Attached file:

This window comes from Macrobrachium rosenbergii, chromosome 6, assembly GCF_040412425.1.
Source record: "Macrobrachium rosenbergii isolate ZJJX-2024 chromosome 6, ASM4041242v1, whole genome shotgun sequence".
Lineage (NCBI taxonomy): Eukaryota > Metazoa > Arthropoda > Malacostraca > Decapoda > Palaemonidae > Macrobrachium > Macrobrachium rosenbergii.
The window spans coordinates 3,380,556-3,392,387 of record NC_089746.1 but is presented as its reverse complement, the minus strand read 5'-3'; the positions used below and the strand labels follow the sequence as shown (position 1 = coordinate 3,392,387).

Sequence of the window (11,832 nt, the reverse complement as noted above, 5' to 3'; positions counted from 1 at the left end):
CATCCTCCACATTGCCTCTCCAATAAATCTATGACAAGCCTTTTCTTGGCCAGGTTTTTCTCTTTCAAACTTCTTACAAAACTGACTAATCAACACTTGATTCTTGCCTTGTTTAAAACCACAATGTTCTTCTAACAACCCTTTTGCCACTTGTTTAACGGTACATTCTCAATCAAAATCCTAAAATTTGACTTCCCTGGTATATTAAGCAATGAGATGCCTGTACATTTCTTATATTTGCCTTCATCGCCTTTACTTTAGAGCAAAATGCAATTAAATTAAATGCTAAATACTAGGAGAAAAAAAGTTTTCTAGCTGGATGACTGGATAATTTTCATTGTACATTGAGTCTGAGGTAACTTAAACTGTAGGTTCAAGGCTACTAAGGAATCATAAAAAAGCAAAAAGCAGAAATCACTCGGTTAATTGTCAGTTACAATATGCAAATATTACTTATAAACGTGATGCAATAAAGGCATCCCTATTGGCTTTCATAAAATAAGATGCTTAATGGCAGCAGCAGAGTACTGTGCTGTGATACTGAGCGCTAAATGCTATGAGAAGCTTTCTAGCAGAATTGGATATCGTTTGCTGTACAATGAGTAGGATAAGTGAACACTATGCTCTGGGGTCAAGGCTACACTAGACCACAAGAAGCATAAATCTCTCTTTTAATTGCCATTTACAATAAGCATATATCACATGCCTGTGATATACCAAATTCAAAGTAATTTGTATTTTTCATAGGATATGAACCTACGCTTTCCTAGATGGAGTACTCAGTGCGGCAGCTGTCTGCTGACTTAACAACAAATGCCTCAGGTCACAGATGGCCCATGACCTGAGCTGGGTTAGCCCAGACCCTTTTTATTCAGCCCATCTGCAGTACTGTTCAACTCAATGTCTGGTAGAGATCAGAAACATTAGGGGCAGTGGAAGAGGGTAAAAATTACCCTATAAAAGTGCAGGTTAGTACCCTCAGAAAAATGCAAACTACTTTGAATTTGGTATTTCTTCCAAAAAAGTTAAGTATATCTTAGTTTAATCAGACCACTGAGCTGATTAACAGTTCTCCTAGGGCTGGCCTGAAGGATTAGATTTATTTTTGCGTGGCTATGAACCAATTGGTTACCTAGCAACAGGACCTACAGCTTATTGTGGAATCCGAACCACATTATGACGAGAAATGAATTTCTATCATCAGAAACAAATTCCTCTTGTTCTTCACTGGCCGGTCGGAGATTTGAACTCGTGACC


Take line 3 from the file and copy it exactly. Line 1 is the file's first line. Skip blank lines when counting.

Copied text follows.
Lineage (NCBI taxonomy): Eukaryota > Metazoa > Arthropoda > Malacostraca > Decapoda > Palaemonidae > Macrobrachium > Macrobrachium rosenbergii.